# Rouche's Theorem application and find mulitplicity

Determine the number of zeros, with multiplicity, of the polynomial $$f(z) = 1+4z^3 +z^{10} +2z^{12}$$ inside the annulus $$\{z \in \mathbb{C}:1<|z|<2\}$$

First we consider the unit disk $$|z|<1$$.

Let $$g(z)=-z^{10}$$

Then $$|f(z)+g(z)|= |1+4z^3+2z^{12}|= 7 < 8 = |f(z)|$$

So by Rouche's theorem, $$f$$ and $$g$$ have the same number of zeros. Since $$g$$ has 10, $$f$$ has 10.

Now consider the disk $$|z|<2$$.

Let $$g(z)=-2z^{12}$$.

Then $$|f(z)+g(z)|= |1+2^4+2^{10}| < 2^{13}$$.

So So by Rouche's theorem, $$f$$ and $$g$$ have the same number of zeros. Since $$g$$ has 12, $$f$$ has 12.

Thus, in $$\{z \in \mathbb{C}:1<|z|<2\}$$, we get 2 zeros.

Now for the multiplicity, usually we want to check the derivative.

So we have $$f(z) = 1+4z^3 +z^{10} +2z^{12}$$ and $$f'(z)= 12z^2+10z^9+24z^{11}$$. But from here, I'm not sure how to find the zeros.

• $|f(z)| = 8$ $(|z|=1)$ is wrong. In fact $f(-1)=0$.
– Gerd
Aug 11, 2022 at 7:52
• For $|z|=1$ the term $4z^3$ is dominating. So you should take $g(z)=4z^3.$ For $f'$ the term $24z^{11}$ is dominating for $|z|=2$ and for $|z|=1.$ Aug 11, 2022 at 13:22
• @RyszardSzwarc How to show that $4z^3$ is dominating? Note that the inequality of Rouche's theorem on the boundary is strict. Moreover, Rouche's theorem includes the multiplicity of the roots and therefore, I think that there's no need to check $f'(z)$. Aug 11, 2022 at 14:23
• @on1921379 My bad. I have missed one term. Concerning multiplicity you cannot rely on Rouche theorem without studying $f'.$ For example $f(z)= 2z^n-1$ has simple roots but $2z^n$ doesn't, in the open unit ball. Aug 11, 2022 at 16:27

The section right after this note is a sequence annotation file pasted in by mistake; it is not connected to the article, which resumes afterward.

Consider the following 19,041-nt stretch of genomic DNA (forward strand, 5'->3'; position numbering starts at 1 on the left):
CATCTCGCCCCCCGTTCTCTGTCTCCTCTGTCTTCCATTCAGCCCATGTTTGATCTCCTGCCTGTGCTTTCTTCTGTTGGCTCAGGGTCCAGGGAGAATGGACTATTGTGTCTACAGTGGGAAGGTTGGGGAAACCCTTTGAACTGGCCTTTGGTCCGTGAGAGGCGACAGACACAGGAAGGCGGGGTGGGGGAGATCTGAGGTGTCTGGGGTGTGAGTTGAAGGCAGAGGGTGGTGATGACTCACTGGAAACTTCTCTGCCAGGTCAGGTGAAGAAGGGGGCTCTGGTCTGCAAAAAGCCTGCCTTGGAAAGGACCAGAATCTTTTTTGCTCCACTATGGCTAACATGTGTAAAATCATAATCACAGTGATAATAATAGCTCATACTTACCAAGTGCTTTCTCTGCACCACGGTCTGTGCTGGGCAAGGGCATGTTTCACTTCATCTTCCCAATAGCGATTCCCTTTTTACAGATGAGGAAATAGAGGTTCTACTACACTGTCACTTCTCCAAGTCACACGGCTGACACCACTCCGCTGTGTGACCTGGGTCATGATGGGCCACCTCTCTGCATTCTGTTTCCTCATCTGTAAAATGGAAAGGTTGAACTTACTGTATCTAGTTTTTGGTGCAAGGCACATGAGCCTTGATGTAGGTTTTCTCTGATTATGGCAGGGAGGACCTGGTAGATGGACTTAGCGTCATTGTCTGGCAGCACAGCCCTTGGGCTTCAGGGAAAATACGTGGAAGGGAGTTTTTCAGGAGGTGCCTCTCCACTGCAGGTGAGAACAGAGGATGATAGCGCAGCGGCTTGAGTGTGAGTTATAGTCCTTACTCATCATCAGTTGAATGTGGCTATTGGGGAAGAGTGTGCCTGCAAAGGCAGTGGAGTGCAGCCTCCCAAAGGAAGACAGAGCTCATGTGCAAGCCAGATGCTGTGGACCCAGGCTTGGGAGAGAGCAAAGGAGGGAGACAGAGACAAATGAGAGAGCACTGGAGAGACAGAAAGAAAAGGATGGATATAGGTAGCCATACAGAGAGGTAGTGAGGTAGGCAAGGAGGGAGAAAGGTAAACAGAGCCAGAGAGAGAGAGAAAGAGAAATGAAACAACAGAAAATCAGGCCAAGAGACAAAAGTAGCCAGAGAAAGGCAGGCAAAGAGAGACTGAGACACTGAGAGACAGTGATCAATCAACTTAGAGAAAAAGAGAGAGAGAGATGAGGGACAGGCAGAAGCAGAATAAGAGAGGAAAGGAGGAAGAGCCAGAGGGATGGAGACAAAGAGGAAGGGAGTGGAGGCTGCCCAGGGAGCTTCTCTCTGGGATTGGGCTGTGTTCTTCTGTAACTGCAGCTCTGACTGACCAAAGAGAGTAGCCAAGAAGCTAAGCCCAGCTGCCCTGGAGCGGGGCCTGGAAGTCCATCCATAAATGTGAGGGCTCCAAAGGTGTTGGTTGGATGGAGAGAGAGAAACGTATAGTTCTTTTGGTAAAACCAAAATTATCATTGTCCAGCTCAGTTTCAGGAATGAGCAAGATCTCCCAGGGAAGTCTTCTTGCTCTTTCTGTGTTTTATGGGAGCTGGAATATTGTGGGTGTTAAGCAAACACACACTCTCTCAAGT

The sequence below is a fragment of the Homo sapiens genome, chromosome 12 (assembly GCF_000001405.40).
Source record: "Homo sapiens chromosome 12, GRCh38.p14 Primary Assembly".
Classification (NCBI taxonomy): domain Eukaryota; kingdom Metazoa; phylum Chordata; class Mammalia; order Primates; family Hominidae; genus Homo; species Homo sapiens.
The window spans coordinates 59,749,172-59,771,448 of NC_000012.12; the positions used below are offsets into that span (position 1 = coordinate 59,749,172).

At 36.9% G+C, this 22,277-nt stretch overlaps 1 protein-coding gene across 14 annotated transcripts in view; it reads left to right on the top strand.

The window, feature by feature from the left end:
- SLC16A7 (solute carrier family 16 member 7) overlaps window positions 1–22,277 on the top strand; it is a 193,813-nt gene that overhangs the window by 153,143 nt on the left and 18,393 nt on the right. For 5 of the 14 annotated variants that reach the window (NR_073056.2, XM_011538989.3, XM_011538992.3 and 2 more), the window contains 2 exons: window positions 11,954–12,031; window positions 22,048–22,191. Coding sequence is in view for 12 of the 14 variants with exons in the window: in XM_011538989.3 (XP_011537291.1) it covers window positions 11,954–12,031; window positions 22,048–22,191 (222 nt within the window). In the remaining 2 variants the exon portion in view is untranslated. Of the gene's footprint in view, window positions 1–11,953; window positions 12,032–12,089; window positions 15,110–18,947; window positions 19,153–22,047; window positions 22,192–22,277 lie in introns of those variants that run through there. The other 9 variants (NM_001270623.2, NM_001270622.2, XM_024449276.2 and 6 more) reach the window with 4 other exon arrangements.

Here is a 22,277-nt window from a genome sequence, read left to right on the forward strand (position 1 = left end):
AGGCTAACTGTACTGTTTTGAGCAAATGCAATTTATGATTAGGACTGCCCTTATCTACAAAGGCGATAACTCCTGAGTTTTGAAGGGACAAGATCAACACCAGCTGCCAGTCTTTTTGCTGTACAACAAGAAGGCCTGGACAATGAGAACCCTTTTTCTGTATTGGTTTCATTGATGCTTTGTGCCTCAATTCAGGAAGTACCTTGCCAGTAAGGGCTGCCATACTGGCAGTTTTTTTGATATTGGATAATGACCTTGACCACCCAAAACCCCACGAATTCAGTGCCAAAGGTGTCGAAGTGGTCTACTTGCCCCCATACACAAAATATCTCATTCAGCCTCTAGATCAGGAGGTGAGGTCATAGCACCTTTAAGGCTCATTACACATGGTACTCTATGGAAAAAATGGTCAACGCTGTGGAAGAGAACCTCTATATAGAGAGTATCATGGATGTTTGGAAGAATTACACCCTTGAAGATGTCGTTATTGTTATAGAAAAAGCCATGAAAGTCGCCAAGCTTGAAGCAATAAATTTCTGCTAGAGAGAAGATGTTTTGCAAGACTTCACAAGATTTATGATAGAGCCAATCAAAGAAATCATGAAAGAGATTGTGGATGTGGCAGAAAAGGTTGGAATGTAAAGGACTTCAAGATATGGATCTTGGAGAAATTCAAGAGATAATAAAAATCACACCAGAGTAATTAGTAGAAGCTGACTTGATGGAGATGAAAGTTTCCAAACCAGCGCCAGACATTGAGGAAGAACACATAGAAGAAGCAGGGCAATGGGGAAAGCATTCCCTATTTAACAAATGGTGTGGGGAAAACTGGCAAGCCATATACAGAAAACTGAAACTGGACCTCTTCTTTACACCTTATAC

• @RyszardSzwarc You are right, Thanks. Aug 11, 2022 at 16:57

As was proved by the asker the function $$f(z)=1+4z^3+z^{10}+2z^{12}$$ has $$12$$ roots in the open unit ball $$|z|<2$$ as the term $$2z^{12}$$ is dominating on the circle $$|z|=2.$$

For $$0<\delta<1$$ consider the circle $$|z|=1-\delta.$$ When $$\delta\to 0^+$$ we get $$4|z|^3= 4-12\delta+o(\delta^2)$$ $$1+|z|^{10}+2|z|^{12}= 1+(1-10\delta)+2(1-12\delta)+o(\delta^2)=4-34\delta+o(\delta^2)$$ Therefore for $$\delta>0$$ small enough the term $$4z^3$$ is dominating on the circle $$|z|=1-\delta.$$ Hence the function $$f(z)$$ has $$3$$ roots in the open ball $$|z|<1-\delta$$ for every $$\delta>0$$ small enough. Hence $$f(z)$$ has $$3$$ roots in $$|z|<1.$$

It remains to determine the number of roots on the circle $$|z|=1.$$ Assume $$z_0$$ satisfies $$f(z_0)=0$$ and $$|z_0|=1.$$ Then $$-4z_0^3=1+z_0^{10}+2z_0^{12}$$ hence $$4=|1+z_0^{10}+2z_0^{12}|$$ The equality implies $$z_0^{10}=z_0^{12}=1,$$ i.e. $$z_0=\pm 1.$$ We have $$f(-1)=0$$ and $$f(1)\neq 0.$$

Summarizing the function $$f(z)$$ has $$12-3-1=8$$ roots in the region $$1<|z|<2.$$

Concerning multiplicity, for every root $$z_0$$ with multiplicity greater than $$1,$$ there holds $$f'(z_0)=0.$$ We have $$f'(z)= 12z^2+10z^9+24z^{11}$$ The term $$24z^{11}$$ is dominating on the circle $$|z|=1$$ as well as Therefore all $$11$$ roots of $$f'(z)$$ are located in the open ball $$|z|<1.$$ Thus all the roots in the region $$1\le |z|<2$$ are single.

Remark It turns out that also $$3$$ roots of $$f(z)$$ located in $$|z|<1$$ are single as well. It follows from the fact that (according to Wolphram Alpha GCD algorithm or this) the polynomials $$f(z)$$ and $$f'(z)$$ are relatively prime, i.e. they do not have a common divisor. That means they do not have a common root.

• Very nice explanation.+1 Aug 13, 2022 at 1:09